After seven years` flight across half the globe, David Davis` luck ran out Friday. The man accused of killing his young wife, Shannon, on their southern Michigan farm in was arrested in the South Pacific islands of American Samoa.

A television show was Davis` downfall. The FBI and local police in the capital, Pago Pago, arrested Davis on a tip from a viewer of NBC-TV`s

''Unsolved Mysteries.''

The case twice was featured on the show because it combined mystery, deception and more than $, in insurance money, and because Davis vanished after

Davis, 44, is accused of injecting his wife of 10 months with a powerful muscle relaxant that killed her, then masking the deed by bashing her head on a rock and telling police she fell off a horse.

Hillsdale County (Mich.) authorities believed him and ruled the death an accident, but a tenacious state police officer, Detective Sgt. Don Brooks, believed otherwise.

After a month investigation, the state attorney general`s office took Brooks` evidence before a grand jury that returned a first-degree murder warrant.

Police came close to capturing Davis in Port au Prince, Haiti, over the Christmas holidays in , but he fled, leaving behind his sailboat.

Shannon Mohr was 25 when she met Davis in Sylvania, Ohio, on Aug. 4, She had attended nursing school and became a registered nurse.

Her pay from a Toledo hospital was the only money coming into the household after she married Davis in Las Vegas 8 weeks after they met.

A Detroit Free Press investigation showed that Davis bought a $, insurance policy two days after their honeymoon, naming himself as beneficiary if Shannon died.

Within a short time, he was beneficiary to five other policies. In all, he stood to collect more than $, if she died.

The following summer, she did, on July 23, , in a secluded wooded area of their farm outside Pittsford, miles southwest of Detroit.

Shannon`s parents became suspicious at the hospital where their daughter was dead on arrival. The Mohrs said later that Davis told them Shannon wanted to be cremated, against their Roman Catholic faith and what they understood to be their daughter`s wishes.

The FBI and police arrested Davis at Tafuna International Airport, where he was working in an office job for Pacific Island Airways. He had been living under the name David Myer Bell.

NBC spokesman Charles Barrett said a viewer called the show`s toll-free number after watching the Dec. 28 broadcast in the U.S. He said he knew Davis from visits to American Samoa, and provided authorities with information that led to the arrest.

Davis had collected on two small insurance policies after his wife`s death, but fled without collecting on the rest of the $,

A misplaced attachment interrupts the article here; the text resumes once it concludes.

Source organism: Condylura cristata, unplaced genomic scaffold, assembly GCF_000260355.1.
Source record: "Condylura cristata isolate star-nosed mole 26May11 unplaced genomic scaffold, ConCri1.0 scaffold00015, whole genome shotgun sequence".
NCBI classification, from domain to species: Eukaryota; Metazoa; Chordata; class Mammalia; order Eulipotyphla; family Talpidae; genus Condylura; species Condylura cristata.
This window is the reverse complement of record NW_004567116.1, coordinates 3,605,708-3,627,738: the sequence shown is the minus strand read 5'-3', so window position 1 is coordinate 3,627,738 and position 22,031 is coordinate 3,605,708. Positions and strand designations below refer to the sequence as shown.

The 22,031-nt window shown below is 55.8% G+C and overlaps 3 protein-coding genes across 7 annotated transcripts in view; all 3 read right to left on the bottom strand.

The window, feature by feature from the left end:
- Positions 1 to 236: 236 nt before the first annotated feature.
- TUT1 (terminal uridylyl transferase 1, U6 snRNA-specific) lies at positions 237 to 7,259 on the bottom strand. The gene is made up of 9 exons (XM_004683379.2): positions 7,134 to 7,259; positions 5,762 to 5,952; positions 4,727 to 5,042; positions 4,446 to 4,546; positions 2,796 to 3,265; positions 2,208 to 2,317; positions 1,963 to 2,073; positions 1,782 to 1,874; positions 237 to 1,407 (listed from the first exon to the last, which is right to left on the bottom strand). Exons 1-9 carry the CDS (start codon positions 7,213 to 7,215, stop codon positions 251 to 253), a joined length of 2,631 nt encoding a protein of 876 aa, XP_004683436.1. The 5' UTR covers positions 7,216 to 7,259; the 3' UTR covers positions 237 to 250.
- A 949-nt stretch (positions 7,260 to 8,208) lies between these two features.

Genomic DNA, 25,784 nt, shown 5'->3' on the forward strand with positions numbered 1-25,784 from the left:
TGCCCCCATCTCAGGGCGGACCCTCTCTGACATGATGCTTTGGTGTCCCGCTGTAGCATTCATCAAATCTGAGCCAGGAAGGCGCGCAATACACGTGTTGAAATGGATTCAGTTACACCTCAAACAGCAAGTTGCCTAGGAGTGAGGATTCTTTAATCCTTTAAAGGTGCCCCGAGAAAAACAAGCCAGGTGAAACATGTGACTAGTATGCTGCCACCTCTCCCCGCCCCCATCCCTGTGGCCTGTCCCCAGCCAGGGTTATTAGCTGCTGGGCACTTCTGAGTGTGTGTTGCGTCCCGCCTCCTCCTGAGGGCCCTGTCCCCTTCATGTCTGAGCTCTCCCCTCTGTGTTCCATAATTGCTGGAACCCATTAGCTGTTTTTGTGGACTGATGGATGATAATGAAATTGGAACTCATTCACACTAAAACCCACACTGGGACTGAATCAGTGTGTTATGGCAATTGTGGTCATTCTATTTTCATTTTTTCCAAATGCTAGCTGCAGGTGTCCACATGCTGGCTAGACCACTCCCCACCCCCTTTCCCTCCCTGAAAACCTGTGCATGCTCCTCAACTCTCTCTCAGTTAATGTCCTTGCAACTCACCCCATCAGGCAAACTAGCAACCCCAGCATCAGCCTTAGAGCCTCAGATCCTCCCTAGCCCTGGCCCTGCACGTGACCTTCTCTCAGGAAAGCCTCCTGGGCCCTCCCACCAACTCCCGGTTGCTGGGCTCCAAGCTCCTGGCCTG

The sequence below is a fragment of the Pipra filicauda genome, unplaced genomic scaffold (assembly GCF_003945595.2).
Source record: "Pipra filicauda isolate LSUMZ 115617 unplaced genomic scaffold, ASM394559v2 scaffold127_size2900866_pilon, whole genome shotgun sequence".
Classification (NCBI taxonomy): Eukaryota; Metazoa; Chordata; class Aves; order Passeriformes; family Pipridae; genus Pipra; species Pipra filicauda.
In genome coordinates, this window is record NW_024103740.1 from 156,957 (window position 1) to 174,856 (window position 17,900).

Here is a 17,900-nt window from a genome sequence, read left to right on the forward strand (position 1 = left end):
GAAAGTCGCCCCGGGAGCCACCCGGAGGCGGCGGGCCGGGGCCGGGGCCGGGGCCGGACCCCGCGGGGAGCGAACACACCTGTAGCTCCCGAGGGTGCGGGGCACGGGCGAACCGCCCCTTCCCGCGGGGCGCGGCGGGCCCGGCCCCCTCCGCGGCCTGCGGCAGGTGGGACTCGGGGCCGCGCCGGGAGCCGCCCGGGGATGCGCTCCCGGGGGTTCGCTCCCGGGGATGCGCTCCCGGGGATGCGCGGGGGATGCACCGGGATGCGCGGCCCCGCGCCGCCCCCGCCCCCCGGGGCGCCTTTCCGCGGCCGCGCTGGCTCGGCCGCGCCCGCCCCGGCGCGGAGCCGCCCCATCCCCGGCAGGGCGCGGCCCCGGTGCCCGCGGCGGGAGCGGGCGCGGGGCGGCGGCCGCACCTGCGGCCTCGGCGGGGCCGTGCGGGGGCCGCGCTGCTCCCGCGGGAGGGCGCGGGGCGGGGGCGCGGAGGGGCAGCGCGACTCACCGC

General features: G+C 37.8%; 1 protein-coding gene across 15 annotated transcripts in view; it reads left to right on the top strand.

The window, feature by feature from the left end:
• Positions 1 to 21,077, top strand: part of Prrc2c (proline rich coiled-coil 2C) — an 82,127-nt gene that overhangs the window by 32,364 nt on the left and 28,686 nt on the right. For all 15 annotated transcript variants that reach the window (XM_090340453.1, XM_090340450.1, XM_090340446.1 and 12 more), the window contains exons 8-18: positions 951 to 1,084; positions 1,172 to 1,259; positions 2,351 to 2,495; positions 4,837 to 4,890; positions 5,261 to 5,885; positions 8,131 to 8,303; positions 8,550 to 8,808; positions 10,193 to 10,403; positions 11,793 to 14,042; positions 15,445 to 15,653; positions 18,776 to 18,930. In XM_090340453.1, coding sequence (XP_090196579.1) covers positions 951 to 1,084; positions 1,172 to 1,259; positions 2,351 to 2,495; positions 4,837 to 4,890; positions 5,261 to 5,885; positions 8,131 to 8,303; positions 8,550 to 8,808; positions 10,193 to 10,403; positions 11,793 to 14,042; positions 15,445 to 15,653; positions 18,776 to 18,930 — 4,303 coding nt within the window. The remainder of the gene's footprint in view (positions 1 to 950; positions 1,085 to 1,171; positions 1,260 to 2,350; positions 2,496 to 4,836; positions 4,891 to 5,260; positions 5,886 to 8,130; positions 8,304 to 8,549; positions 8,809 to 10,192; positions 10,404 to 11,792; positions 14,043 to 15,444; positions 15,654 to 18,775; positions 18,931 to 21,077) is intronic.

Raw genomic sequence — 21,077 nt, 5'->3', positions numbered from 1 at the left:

In Lansing, Mich., state Attorney General Frank Kelley said, ''We have waited a long time to make this announcement.

''In the ensuing years, many law enforcement agencies have been involved in pursuing Mr. Davis, but he has managed to elude us-until now.''

Sours: https://www.chicagotribune.com/news/ct-xpmstory.html
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JACKSON, MI - A man infamous for drugging his wife to death in and masking it as a horse-riding accident has died at the Michigan Department of Corrections' Duane L. Waters Health Center in Jackson.

An autopsy was to be completed, but authorities believe David Davis, 70, died Nov. 9 of congenital neuromuscular disease, corrections Spokesman Chris Gautz said Tuesday, Nov.

Davis, whose widely publicized crime was the subject of a TV movie and a book, killed Shannon Mohr, 25, in near Pittsford in Hillsdale County. He fled the country, evading authorities for nearly a decade until a woman in Hawaii saw his case featured on "Unsolved Mysteries" and tipped investigators.

He was arrested in January in Pago Pago in the South Pacific for a murder that almost went unexposed.

He used what was thought-to-be undetectable horse tranquilizer to kill Mohr, allegedly to collect on insurance policies totaling more than $, He bashed her head with a rock and blamed a horse. Officials initially bought his story, calling Mohr's death an accident caused by a fall from a horse.

Mohr's family, however, persisted, unwilling to accept the finding. They pressed for further investigation, Mohr's body was eventually exhumed and toxicologist Dr. Robert Forney discovered a large quantity of the tranquilizer.

A warrant for Davis' arrest was issued in , police narrowly missed nabbing him in Haiti the same year, and it took years to locate and bring him to trial.

"Unsolved Mysteries" featured the story. The show inspired no useable leads until the episode re-aired about a year later, alerting the Hawaii woman about Davis, who was using a fake name.

A jury convicted him in of first-degree murder and he was sentenced to life in prison.